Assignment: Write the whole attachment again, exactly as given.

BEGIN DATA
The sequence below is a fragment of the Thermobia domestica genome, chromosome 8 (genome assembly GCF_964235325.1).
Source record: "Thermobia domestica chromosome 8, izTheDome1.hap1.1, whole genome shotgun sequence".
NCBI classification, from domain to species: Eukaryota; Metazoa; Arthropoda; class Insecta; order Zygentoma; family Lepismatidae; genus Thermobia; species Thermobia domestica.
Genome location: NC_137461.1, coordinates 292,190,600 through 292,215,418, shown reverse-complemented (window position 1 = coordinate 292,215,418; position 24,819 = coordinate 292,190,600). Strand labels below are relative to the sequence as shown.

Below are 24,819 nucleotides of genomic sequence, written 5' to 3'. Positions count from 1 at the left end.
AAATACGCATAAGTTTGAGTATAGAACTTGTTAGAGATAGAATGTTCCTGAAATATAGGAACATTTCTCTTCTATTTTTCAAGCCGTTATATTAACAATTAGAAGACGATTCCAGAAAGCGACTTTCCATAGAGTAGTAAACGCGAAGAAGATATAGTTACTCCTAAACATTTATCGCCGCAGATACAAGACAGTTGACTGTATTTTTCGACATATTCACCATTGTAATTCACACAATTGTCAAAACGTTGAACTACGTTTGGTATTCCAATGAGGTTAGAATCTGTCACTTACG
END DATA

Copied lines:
The sequence below is a fragment of the Thermobia domestica genome, chromosome 8 (genome assembly GCF_964235325.1).
Source record: "Thermobia domestica chromosome 8, izTheDome1.hap1.1, whole genome shotgun sequence".
NCBI classification, from domain to species: Eukaryota; Metazoa; Arthropoda; class Insecta; order Zygentoma; family Lepismatidae; genus Thermobia; species Thermobia domestica.
Genome location: NC_137461.1, coordinates 292,190,600 through 292,215,418, shown reverse-complemented (window position 1 = coordinate 292,215,418; position 24,819 = coordinate 292,190,600). Strand labels below are relative to the sequence as shown.

Below are 24,819 nucleotides of genomic sequence, written 5' to 3'. Positions count from 1 at the left end.
AAATACGCATAAGTTTGAGTATAGAACTTGTTAGAGATAGAATGTTCCTGAAATATAGGAACATTTCTCTTCTATTTTTCAAGCCGTTATATTAACAATTAGAAGACGATTCCAGAAAGCGACTTTCCATAGAGTAGTAAACGCGAAGAAGATATAGTTACTCCTAAACATTTATCGCCGCAGATACAAGACAGTTGACTGTATTTTTCGACATATTCACCATTGTAATTCACACAATTGTCAAAACGTTGAACTACGTTTGGTATTCCAATGAGGTTAGAATCTGTCACTTACG